Forgot your password?  

Resources for students & teachers

This eBook from the Gutenberg Project consists of approximately 4,784 pages of information about Complete Project Gutenberg John Galsworthy Works.
sheen rippling on that clover, and feel a sort of sweet elation at the scent of it, and I wondered how much clover would be sown then?  Many things I thought of, sitting there, till the sun sank below the moor line, the wind died off the clover, and the midges slept.  Here and there in the iris-coloured sky a star crept out; the soft-hooting owls awoke.  But still I lingered, watching how, one after another, shapes and colours died into twilight; and I wondered what the postman thought of twilight, that inconvenient state, when things were neither dark nor light; and I wondered what the sheep were thinking this first night without their coats.  Then, slinking along the hedge, noiseless, unheard by my sleeping spaniel, I saw a tawny dog stealing by.  He passed without seeing us, licking his lean chops.

“Yes, friend,” I thought, “you have been after something very unholy; you have been digging up buried lamb, or some desirable person of that kind!”

Sneaking past, in this sweet night, which stirred in one such sentiment, that ghoulish cur was like the omnivorousness of Nature.  And it came to me, how wonderful and queer was a world which embraced within it, not only this red gloating dog, fresh from his feast on the decaying flesh of lamb, but all those hundreds of beings in whom the sight of a fly with one leg shortened produced a quiver of compassion.  For in this savage, slinking shadow, I knew that I had beheld a manifestation of divinity no less than in the smile of the sky, each minute growing more starry.  With what Harmony—­I thought—­can these two be enwrapped in this round world so fast that it cannot be moved!  What secret, marvellous, all-pervading Principle can harmonise these things!  And the old words ‘good’ and ‘evil’ seemed to me more than ever quaint.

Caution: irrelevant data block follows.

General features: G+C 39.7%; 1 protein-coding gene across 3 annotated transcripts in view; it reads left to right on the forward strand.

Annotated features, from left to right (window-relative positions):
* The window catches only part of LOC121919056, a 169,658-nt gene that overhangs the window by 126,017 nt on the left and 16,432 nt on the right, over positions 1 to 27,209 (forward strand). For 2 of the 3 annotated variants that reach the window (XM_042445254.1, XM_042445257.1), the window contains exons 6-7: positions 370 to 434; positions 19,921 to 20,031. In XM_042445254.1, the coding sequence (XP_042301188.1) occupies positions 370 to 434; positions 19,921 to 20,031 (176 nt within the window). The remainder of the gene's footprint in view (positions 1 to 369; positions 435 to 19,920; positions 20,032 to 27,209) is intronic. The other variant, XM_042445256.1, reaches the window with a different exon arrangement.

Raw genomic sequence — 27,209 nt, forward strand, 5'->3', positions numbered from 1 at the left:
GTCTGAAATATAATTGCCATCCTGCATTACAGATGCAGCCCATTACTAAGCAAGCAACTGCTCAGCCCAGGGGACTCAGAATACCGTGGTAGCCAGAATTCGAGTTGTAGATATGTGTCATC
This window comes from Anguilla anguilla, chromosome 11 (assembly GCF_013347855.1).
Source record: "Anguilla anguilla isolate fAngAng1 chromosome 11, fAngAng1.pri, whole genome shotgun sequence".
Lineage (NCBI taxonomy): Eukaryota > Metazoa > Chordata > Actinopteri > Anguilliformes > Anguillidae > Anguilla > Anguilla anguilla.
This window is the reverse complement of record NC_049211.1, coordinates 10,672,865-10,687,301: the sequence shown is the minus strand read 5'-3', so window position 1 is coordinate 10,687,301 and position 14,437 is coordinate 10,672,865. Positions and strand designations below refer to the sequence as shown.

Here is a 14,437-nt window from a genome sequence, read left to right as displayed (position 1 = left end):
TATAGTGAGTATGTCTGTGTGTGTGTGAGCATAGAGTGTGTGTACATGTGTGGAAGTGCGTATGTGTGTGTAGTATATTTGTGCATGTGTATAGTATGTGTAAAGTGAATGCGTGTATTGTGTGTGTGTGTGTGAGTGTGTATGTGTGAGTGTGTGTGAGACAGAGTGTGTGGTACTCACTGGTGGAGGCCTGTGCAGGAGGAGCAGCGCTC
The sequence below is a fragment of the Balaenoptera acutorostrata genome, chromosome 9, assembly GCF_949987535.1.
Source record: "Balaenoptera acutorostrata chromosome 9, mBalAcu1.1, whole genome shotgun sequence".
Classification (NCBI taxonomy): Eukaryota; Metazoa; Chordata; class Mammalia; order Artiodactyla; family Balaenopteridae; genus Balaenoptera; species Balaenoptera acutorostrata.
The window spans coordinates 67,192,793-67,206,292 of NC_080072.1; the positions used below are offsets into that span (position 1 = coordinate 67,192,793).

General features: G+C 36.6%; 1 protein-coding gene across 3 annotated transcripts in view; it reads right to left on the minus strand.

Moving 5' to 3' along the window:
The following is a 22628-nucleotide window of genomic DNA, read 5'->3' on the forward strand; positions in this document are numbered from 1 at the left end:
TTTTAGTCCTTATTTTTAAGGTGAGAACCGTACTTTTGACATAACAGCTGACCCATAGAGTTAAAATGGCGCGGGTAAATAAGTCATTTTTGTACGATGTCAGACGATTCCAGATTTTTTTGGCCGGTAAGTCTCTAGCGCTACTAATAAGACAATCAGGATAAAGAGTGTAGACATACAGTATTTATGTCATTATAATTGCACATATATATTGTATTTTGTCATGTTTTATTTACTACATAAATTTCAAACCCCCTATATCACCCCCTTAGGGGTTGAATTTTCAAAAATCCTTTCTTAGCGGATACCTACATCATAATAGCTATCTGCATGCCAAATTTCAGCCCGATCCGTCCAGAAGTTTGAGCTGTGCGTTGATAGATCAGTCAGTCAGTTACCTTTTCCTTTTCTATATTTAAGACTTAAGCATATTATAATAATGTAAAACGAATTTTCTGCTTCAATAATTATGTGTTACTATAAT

It was almost dark, and the dew falling fast; I roused my spaniel to go in.

Over the high-walled yard, the barns, the moon-white porch, dusk had brushed its velvet.  Through an open window came a roaring sound.  Mr. Molton was singing “The Happy Warrior,” to celebrate the finish of the shearing.  The big doors into the garden, passed through, cut off the full sweetness of that song; for there the owls were already masters of night with their music.

On the dew-whitened grass of the lawn, we came on a little dark beast.  My spaniel, liking its savour, stood with his nose at point; but, being called off, I could feel him obedient, still quivering, under my hand.

In the field, a wan huddle in the blackness, the dismantled sheep lay under a holly hedge.  The wind had died; it was mist-warm. 1910

EVOLUTION

Follow Us on Facebook